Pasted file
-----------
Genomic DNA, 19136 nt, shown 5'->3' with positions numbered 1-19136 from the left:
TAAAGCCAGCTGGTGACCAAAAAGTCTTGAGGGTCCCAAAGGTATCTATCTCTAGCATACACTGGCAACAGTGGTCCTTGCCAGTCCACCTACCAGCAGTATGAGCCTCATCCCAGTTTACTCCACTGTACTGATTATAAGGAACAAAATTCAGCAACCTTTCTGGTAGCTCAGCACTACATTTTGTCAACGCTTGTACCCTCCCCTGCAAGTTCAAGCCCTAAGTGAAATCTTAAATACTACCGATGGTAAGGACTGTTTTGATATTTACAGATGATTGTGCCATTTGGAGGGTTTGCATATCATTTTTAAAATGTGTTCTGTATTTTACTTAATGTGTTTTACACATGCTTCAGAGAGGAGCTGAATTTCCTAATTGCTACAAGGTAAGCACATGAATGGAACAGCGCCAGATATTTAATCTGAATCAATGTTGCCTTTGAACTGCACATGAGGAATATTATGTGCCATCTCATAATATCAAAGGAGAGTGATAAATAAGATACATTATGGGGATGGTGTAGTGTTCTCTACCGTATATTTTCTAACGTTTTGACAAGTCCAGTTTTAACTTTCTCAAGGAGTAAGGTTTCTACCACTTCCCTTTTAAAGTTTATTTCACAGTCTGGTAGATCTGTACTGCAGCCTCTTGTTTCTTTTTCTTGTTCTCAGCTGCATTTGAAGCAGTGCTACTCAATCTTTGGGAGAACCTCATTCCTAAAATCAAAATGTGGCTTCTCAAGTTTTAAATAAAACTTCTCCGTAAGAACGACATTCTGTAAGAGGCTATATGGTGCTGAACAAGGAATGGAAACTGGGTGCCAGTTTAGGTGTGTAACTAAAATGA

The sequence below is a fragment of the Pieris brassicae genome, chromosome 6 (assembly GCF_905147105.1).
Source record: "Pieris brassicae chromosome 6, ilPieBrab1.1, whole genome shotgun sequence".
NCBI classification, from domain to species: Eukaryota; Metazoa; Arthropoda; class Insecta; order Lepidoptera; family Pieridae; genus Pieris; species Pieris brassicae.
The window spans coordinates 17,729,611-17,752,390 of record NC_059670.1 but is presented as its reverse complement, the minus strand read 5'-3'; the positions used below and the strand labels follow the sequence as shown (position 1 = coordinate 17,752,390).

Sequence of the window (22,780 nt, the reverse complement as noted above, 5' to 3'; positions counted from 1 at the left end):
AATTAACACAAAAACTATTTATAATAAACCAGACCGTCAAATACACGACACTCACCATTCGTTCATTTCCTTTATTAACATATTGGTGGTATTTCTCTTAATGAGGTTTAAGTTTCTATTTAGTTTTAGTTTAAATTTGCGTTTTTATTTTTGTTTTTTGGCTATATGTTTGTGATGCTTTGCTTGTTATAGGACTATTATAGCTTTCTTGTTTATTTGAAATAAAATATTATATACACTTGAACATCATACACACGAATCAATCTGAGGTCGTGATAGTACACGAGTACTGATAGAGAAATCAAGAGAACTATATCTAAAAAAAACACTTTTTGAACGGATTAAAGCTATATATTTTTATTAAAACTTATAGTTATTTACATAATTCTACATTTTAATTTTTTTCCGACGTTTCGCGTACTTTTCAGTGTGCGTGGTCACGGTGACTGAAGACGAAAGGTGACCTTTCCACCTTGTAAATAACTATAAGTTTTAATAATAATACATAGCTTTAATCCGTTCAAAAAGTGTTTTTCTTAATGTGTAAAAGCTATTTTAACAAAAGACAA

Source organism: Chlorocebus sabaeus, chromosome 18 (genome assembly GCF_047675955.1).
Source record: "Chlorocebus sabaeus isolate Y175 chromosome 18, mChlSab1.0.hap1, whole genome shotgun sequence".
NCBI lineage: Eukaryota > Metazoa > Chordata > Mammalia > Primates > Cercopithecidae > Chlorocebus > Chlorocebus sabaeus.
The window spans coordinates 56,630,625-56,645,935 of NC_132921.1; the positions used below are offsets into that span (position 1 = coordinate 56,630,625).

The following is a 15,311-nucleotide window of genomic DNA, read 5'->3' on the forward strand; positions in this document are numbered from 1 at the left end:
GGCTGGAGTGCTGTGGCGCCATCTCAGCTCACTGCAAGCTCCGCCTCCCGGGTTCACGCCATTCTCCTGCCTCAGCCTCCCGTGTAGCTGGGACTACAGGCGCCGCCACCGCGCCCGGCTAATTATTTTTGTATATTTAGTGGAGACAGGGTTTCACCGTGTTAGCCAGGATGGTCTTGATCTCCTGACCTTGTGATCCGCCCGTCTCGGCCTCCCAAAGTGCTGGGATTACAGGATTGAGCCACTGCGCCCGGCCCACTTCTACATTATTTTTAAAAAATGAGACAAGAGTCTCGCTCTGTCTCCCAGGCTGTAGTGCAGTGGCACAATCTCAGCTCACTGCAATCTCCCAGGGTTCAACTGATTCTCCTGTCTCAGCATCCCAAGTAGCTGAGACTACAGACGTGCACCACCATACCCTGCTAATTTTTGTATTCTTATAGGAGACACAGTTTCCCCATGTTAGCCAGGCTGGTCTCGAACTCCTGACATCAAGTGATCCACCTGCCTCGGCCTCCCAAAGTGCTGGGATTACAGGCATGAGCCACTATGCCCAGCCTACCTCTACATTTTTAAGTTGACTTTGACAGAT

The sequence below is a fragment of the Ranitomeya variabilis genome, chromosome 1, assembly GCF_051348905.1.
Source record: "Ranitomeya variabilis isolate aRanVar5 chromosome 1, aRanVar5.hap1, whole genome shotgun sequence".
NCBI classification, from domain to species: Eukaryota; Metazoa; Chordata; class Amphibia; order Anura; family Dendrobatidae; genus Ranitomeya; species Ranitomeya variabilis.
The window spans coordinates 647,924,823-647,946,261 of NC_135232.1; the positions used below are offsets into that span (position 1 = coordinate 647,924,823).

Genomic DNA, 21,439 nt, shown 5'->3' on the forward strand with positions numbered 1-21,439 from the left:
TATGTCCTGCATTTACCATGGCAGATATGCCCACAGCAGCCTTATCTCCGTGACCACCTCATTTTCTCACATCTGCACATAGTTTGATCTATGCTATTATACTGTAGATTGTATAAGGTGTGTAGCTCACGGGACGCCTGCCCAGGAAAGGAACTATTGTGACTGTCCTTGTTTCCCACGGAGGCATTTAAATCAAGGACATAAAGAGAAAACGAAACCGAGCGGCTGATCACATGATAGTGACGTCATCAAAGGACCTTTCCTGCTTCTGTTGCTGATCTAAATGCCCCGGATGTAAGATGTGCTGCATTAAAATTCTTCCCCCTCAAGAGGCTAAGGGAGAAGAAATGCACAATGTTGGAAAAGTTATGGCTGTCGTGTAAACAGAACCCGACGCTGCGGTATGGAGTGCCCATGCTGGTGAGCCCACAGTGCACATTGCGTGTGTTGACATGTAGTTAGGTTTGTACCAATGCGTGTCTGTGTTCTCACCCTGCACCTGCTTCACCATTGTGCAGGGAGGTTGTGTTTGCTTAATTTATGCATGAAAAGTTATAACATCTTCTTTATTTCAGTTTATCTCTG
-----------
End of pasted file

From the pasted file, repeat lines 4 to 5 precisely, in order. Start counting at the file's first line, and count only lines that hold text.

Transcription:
Source record: "Pieris brassicae chromosome 6, ilPieBrab1.1, whole genome shotgun sequence".
NCBI classification, from domain to species: Eukaryota; Metazoa; Arthropoda; class Insecta; order Lepidoptera; family Pieridae; genus Pieris; species Pieris brassicae.